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New cancer home kits ‘could save NHS millions’

Written by Anthony Strzalek
05/10/2017

A major study of 6,000 patients in West London is expected to almost halve the number of invasive procedures by 2020 by improving the accuracy of bowel cancer tests.

It could mean more than 100,000 NHS patients in England avoid the need for uncomfortable colonoscopies each year by first getting a reliable ‘all clear’ from a simple at-home test. It could also save the NHS millions, as each colonoscopy costs the NHS £372 compared to about £5 for the new at-home tests.

The research, led by Croydon Health Service NHS Trust (CHS), is England’s largest study into the accuracy of the ‘faecal immunochemical test’ (FIT), both in terms of public participants and the number of sites involved.

The kit’s aim is for people to have a highly reliable and very simple FIT test when they go to GPs with possible bowel cancer symptoms.

FIT predicts bowel cancer by precisely recording the presence of any blood in just one gram of faeces. The study will identify how these levels of blood may vary by age, sex and ethnicity – enabling FIT to give very accurate ‘no bowel cancer’ results, regardless of whom is using it.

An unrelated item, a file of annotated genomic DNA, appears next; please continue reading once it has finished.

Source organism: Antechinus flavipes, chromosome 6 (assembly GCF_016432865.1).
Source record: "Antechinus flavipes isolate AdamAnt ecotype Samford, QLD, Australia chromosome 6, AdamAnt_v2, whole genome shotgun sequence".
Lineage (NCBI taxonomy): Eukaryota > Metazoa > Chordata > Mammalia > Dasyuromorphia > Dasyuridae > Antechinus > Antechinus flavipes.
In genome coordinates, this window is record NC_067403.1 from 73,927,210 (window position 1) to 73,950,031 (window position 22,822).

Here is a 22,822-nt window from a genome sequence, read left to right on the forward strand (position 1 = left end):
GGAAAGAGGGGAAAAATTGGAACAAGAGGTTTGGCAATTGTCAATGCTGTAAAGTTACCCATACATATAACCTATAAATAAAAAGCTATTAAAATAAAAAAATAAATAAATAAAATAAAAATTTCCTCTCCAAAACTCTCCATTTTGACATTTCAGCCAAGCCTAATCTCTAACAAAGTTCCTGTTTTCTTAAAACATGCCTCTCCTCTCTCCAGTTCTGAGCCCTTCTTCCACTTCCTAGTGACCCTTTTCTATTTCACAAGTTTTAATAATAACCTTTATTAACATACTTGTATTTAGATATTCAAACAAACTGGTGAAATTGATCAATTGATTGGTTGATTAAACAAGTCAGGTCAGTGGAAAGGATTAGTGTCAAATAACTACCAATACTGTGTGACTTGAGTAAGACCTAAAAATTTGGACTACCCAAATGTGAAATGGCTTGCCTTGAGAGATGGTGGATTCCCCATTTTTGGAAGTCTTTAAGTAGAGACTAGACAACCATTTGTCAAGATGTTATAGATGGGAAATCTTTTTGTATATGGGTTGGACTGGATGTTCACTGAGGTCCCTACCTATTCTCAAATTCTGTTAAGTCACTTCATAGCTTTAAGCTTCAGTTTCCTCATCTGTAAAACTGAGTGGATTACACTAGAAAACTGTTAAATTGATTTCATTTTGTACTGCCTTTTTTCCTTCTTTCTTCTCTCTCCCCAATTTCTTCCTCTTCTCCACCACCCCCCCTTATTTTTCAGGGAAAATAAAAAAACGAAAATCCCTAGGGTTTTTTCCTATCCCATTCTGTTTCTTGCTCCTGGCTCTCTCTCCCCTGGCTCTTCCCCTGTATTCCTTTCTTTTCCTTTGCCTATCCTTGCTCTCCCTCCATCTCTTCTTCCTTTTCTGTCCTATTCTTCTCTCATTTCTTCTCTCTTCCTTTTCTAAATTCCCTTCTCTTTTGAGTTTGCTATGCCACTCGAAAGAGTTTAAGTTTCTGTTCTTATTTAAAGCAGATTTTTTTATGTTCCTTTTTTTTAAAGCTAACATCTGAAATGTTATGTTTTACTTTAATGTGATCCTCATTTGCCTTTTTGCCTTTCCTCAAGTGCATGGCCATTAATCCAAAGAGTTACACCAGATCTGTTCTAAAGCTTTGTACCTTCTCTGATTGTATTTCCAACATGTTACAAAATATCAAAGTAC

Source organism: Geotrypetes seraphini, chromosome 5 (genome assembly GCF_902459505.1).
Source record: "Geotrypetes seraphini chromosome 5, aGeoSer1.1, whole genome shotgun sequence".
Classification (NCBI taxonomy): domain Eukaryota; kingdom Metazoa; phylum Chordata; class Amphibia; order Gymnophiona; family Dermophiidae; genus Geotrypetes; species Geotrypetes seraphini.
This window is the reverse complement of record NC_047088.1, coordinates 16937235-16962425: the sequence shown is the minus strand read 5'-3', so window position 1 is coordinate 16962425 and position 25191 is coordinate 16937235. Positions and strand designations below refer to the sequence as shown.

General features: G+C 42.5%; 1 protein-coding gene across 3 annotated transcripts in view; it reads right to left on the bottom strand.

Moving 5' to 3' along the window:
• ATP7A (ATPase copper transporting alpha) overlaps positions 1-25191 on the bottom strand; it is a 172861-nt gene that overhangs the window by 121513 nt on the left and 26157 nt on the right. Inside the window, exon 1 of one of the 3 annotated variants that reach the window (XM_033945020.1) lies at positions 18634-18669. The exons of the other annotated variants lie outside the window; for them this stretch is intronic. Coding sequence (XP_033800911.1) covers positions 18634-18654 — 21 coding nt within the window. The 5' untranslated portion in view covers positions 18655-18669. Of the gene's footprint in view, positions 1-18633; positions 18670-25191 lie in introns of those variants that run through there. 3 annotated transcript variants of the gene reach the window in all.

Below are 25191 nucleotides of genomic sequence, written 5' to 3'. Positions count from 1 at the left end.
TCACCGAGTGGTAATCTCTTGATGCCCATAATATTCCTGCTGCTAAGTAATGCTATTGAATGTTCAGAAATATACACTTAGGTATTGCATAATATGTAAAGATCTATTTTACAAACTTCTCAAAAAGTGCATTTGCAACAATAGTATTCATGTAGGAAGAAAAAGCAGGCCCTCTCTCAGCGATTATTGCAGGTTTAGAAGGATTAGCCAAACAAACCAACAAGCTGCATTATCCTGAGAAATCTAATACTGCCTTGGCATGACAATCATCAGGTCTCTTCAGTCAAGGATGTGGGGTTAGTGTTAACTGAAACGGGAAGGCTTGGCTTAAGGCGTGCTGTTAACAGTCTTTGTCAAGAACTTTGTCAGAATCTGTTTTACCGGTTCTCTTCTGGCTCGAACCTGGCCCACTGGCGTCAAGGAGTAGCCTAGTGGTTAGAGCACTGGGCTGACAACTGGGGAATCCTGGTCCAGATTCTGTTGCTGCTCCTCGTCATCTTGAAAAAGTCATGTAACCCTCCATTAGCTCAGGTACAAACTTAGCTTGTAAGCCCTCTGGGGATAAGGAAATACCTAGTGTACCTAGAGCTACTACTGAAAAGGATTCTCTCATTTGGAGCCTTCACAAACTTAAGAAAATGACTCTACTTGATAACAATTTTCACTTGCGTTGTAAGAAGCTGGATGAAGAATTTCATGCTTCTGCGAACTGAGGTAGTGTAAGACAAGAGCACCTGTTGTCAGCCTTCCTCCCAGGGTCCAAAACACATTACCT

The same CHS research team conducted a smaller study in 2016. It estimated that accurate FIT tests would achieve at least a 40 per cent reduction in ‘unnecessary’ colonoscopies across the West London area. It is hoped that NICE FIT will find that a similar success rate is achievable throughout the NHS.

Cally Palmer, national cancer director at NHS England, said: “We are pleased to support this fantastic study that seeks to revolutionise diagnosis for patients with colorectal symptoms.
“This study, and others like it, is a key component of our transformation plans to improve survival by diagnosing cancer earlier and faster. We will be studying the results closely to see how we can best roll this test out nationally.”

Deborah Alsina MBE, chief executive at Bowel Cancer UK, added: “This important study will help to increase understanding of how FIT can be used to better identify people in need of a colonoscopy. It is predicted to help to reduce demand on the overstretched endoscopy service across England. The use of FIT in this way should help speed up the diagnostic process for those at greatest risk of developing bowel cancer. Therefore leading to more people being diagnosed early when the disease is most treatable and curable. We will follow the trial with great interest.”